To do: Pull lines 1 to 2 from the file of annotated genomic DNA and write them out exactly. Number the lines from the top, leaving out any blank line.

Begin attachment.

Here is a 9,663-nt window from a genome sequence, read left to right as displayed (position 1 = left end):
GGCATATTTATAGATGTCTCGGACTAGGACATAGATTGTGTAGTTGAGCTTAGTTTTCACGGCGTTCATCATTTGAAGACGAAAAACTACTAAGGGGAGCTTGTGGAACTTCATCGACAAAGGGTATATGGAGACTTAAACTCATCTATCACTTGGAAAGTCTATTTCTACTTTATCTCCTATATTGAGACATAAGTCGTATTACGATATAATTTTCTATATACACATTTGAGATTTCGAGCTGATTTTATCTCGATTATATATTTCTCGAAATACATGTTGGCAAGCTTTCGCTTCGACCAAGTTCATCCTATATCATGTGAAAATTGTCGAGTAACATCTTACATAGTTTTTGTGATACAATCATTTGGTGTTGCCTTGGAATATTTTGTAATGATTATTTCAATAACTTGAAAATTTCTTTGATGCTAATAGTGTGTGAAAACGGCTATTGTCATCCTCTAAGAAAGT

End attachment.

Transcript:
Here is a 9,663-nt window from a genome sequence, read left to right as displayed (position 1 = left end):
GGCATATTTATAGATGTCTCGGACTAGGACATAGATTGTGTAGTTGAGCTTAGTTTTCACGGCGTTCATCATTTGAAGACGAAAAACTACTAAGGGGAGCTTGTGGAACTTCATCGACAAAGGGTATATGGAGACTTAAACTCATCTATCACTTGGAAAGTCTATTTCTACTTTATCTCCTATATTGAGACATAAGTCGTATTACGATATAATTTTCTATATACACATTTGAGATTTCGAGCTGATTTTATCTCGATTATATATTTCTCGAAATACATGTTGGCAAGCTTTCGCTTCGACCAAGTTCATCCTATATCATGTGAAAATTGTCGAGTAACATCTTACATAGTTTTTGTGATACAATCATTTGGTGTTGCCTTGGAATATTTTGTAATGATTATTTCAATAACTTGAAAATTTCTTTGATGCTAATAGTGTGTGAAAACGGCTATTGTCATCCTCTAAGAAAGT